The human rights arm of the Organization of American States has formally asked Cuba for details of the disputed car crash that killed noted dissident Oswaldo Payá, his daughter, Rosa Maria Payá Acevedo, revealed Monday.
Payá Acevedo also told El Nuevo Herald and The Miami Herald that ruler Raúl Castro’s economic reforms amount to “fraud” and noted that “neither Castro nor (his hand-picked successor Miguel) Diaz-Canel were elected by the people.”
The 24-year-old physicist said she learned of the letter sent by the Inter-American Commission for Human Rights to the Cuban government during a meeting in Washington last week with IACHR Executive Director Emilio Alvarez Icaza.
IACHR press office director Maria Isabel Rivero confirmed the letter was sent last week but said its text is confidential, like all exchanges between the commission and OAS member states.
“The Cuban Government has not replied to the IACHR in many years. The only letters … received from Cuba said that the OAS doesn’t have moral authority and the IACHR doesn’t have jurisdiction over Cuba,” Rivero added in an email to El Nuevo Herald.
Payá Acevedo said Alvarez, a Mexican sociologist, told her that Cuban authorities sometimes return IACHR letters unopened.
Cuban authorities also have never given her family a copy of the official police investigation of the crash, she added, even though Cuban law requires that those reports be provided to the families of traffic victims within 30 days.
IACHR officials have the power to investigate human rights violations in the 35 member-nations of the OAS, based on the “American Declaration on the Rights and Duties of Man,” signed by all member-states in 1948. Cuba remains a member, though its membership was suspended in the 1960s.
The Commission also can refer cases to the Inter-American Court of Human Rights, based in Costa Rica, if the countries involved have ratified the American Convention on Human Rights and recognized the court’s jurisdiction. Cuba, along with the United States, Canada and nine other OAS members have not done so.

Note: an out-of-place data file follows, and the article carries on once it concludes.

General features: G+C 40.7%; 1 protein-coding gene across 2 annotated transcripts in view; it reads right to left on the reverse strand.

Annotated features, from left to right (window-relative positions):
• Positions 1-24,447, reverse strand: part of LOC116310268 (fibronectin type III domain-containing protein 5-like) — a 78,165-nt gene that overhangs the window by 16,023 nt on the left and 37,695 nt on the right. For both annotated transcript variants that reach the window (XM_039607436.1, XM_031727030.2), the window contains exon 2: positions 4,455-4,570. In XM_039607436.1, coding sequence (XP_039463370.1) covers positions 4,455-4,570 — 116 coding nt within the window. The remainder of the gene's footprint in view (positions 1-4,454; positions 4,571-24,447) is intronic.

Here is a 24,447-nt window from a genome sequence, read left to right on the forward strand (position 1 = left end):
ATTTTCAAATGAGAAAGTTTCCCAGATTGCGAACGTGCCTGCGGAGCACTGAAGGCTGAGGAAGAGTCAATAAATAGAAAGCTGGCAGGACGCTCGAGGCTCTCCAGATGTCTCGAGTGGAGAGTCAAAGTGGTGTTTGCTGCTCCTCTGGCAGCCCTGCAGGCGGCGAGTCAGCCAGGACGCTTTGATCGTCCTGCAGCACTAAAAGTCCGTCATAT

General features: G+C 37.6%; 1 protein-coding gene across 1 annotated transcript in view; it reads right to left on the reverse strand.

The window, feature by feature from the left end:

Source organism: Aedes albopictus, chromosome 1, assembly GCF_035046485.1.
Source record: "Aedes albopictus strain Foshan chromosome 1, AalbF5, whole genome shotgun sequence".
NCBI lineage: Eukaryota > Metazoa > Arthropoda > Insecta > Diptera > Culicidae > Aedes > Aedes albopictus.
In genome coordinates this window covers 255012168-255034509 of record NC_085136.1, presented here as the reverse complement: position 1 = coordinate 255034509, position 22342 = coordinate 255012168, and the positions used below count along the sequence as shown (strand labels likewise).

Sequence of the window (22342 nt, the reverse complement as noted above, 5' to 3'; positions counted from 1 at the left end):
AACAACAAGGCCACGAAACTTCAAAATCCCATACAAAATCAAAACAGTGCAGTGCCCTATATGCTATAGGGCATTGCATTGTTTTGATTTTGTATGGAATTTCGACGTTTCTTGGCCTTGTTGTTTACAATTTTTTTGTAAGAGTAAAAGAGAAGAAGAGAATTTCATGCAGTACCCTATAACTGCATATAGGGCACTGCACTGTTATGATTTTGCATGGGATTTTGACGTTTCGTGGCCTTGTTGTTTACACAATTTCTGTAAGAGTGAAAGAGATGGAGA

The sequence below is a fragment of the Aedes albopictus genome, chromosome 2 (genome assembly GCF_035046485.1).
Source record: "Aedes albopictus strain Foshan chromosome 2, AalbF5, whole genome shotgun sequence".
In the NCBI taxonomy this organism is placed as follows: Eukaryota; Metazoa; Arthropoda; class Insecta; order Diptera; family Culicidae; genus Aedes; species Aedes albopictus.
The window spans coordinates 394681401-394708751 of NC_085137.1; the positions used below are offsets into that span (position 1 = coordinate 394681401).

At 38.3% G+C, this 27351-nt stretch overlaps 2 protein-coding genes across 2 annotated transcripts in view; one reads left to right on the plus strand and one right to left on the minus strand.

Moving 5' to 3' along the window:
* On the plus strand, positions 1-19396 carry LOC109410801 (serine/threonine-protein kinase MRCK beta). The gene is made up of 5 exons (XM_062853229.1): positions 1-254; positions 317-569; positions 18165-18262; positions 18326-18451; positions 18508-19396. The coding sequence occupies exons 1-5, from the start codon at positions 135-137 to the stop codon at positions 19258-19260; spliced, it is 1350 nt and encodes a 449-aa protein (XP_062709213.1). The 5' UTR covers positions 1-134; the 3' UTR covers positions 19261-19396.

Payá Acevedo said Alvarez told her the letter to Cuba was triggered by a Washington Post report on March 5 alleging that Cuban security agents caused the July 22 car crash in eastern Cuba that also led to the death of fellow dissident Harold Cepero.
The Cuban government claims the crash was an accident caused by their driver, Spanish politician Angel Carromero. A Cuban court convicted Carromero of two counts of vehicular homicide and sentenced him to four years in prison.
Carromero asserted in the Washington Post interview that another vehicle, presumably driven by State Security agents who were tailing Payá, rammed his rented vehicle from behind and forced him off the road.
Payá Acevedo said Carromero gave her the same version of the crash when they met in Spain earlier this year. The Spaniard left Cuba in December under an agreement to serve the rest of his sentence in his home country.
Another passenger in the car, Swedish politician Jens Aron Modig, who was not injured, has said he was dozing at the time of the crash.
Payá Acevedo has been repeating her family’s demand for an independent investigation of Payá’s death throughout a two-month trip abroad that took her to Spain, Sweden, New York, Washington and now South Florida. She is expected to return to Cuba this week.
She also has been asking the OAS, United Nations and European Parliament to protect Cuban dissidents “and especially my family,” which has become a growing target of death threats and harassments by State Security agents since her father’s death.
“From our experience, we know they are not fooling around,” she said during her visit with the editorial board and reporters of El Nuevo Herald and The Miami Herald.
As for Castro’s economic reforms, she added, she prefers to call them “fraud-changes” because she does not believe that there have been real changes, and the level of repression against dissidents in fact increased under Raúl Castro.
Among other changes, the reforms allow more small-scale private businesses, make big cuts in the overstuffed public payrolls and trim government subsidies in areas such as health, education and welfare.
Payá Acevedo argued that the changes are designed only to “clean up” Cuba’s image so that the government can win economic concessions from the United States and Europe.
“It would be dangerous if they start to believe those changes,” she added.
Cuba’s best future, she noted, lies in the plebiscite on democracy and human rights that her father proposed under his Varela Project in 2002 — and backed up with 25,000 signatures with full names and national I.D. card numbers, she added.
That could lead to a dialogue between the government and its critics, and a “real transition,” Payá Acevedo added.
The Cuban government answered Project Varela with a harsh crackdown in 2003, known as Cuba’s Black Spring, that sentenced 75 peaceful dissidents to prison terms of up to 28 years. All were freed after serving up to eight years of their sentences.